Born Again … Again
"All human nature vigorously resists grace because grace changes us and the change is painful."—Flannery O'Connor, The Habit of Being
After 17 years of intense church-based racial justice and reconciliation ministry in Mississippi, my gospel had largely become a matter of trying harder and doing more. And things I held dear began to fall apart.
At the same time that my African American colleague, Spencer Perkins, and I were traveling the nation preaching about reconciliation, we could hardly sit at the same dinner table at home, where our families shared daily life in an intentional Christian community called Antioch. The long friendship and partnership that we had forged in Reconcilers Fellowship, the national ministry we co-founded, was on the verge of breaking up.
While Reconcilers Fellowship was vibrant, in my eyes the Antioch community had shriveled up inside. We were riddled by unresolved relational difficulties, financial stress, and constant and intensifying busyness. I could no longer live with joy and excitement in one sphere and discouragement and hopelessness in the other. Nor could my wife, Donna. I was striving to make a national impact, but that wasn't enough anymore.
I didn't know it at the time, but I needed to be born again—again. This is how it happened.
Interrupted by Jesus
In 1997, Donna and I decided we had to tell the Antioch members what we saw and felt. But could we reveal our deepest concerns and have them received with compassion?
We took the plunge, sharing in a letter at an Antioch meeting what had become an unbearable contradiction. To our great surprise, a number of others responded positively. "That letter could have come from me," one said.
For Spencer, though, any talk that sounded like leaving was betrayal. What hurt me even more was that he threw down the race card. "Why do only white folks make ultimatums like this?" he asked. My anger, and his, escalated. This was the final straw, Spencer accusing me of being a deserter of the cause.
We asked two mentors to fly in for a last-ditch attempt to save us from a split-up. John and Judy Alexander had spent many years in Christian justice ministry. John had been the editor of The Other Side, the leading prophetic evangelical magazine at the time, alongside Sojourners. Now they were part of a small church in San Francisco.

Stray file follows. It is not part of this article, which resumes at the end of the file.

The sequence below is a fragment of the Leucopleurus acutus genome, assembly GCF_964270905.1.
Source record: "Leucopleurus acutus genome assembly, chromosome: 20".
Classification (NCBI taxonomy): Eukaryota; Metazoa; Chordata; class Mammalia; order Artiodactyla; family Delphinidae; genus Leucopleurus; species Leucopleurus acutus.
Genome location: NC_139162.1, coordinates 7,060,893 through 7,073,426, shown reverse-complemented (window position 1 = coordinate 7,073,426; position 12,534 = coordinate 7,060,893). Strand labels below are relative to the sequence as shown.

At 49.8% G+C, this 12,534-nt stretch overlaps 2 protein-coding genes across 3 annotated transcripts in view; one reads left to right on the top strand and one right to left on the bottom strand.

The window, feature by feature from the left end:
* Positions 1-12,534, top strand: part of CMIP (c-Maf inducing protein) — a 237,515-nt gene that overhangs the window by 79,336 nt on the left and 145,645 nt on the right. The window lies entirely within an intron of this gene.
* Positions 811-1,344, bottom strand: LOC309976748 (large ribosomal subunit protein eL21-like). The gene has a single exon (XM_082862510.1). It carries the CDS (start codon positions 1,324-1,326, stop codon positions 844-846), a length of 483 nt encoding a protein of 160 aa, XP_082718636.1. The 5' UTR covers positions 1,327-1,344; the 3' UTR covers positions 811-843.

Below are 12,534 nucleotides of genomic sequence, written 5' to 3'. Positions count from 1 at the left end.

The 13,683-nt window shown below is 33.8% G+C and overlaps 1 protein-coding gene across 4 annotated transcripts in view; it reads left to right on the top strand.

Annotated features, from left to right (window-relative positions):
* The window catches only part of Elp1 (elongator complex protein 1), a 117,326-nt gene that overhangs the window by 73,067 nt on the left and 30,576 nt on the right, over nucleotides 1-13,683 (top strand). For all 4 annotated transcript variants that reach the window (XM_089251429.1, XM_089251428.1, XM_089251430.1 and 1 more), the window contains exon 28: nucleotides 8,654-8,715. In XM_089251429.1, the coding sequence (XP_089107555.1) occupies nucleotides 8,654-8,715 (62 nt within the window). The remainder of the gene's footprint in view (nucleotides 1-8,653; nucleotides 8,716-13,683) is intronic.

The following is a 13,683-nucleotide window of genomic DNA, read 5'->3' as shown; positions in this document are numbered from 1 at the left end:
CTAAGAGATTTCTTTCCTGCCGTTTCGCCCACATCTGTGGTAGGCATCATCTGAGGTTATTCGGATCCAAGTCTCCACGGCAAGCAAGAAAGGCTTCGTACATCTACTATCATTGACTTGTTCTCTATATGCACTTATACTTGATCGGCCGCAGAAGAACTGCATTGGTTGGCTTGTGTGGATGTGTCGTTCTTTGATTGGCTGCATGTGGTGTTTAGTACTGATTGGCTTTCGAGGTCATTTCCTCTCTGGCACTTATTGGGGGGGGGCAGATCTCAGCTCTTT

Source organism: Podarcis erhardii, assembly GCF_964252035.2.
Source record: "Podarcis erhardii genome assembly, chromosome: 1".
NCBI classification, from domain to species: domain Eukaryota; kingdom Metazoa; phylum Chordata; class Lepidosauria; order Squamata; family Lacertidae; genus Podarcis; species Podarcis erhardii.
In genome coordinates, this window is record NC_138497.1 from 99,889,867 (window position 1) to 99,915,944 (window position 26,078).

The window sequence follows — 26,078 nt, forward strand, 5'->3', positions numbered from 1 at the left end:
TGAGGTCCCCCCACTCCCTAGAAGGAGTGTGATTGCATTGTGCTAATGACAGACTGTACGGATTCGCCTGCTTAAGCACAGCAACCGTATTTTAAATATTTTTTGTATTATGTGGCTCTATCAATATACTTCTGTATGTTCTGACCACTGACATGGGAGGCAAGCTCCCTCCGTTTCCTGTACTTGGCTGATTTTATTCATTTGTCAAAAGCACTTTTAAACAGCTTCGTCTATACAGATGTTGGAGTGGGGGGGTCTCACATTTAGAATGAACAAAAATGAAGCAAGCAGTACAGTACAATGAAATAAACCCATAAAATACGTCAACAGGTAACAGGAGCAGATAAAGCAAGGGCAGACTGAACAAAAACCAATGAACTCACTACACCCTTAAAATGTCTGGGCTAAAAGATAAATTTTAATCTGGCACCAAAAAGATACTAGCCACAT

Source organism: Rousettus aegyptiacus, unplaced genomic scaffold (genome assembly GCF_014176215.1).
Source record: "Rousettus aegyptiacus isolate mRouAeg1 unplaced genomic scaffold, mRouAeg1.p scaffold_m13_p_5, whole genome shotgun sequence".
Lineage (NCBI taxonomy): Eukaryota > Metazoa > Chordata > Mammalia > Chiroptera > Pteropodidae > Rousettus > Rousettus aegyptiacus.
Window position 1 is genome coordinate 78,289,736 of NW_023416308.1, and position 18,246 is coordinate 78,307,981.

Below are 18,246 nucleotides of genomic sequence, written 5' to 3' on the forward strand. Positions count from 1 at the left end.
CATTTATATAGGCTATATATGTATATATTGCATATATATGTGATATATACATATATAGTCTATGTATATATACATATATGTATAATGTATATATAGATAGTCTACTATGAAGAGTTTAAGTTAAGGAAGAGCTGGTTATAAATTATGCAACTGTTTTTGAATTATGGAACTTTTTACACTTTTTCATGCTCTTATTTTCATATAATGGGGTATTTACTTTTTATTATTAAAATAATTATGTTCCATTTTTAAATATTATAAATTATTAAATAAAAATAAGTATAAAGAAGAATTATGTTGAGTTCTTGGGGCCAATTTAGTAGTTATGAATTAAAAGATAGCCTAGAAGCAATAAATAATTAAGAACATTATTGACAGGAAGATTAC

John and Judy talked to Spencer, to me, and to Antioch members. A couple days later, we all gathered. I was on the edge of my seat when John gave his diagnosis of our problem.
"Which does the Bible speak more of, loving God or loving your neighbor?"
I thought it was a trick question. How can you separate the two? Jesus didn't! (Matt. 22:36-40).
After watching us squirm, John laughed. "I'm a very anal person," he admitted. He described how once he had actually counted all the Bible verses about loving God and loving neighbor. They were innumerable, of course; the latter included many about loving the poor that had profoundly shaped my work with Spencer.
But John said he had made a discovery: Far more than verses about loving God or loving the poor were stories about God's love for us. The most important truth in the world, said John, is not our trying harder to love God or others, but God's acts of love for us. "If you don't get God's love into your bones, you will become very dangerous people," he warned. "Especially activists like you. The most important person in this community is not Spencer, or Chris, or any of you, or the people in the neighborhood. The most important person in any community is Jesus. Your life has to keep Jesus at the center."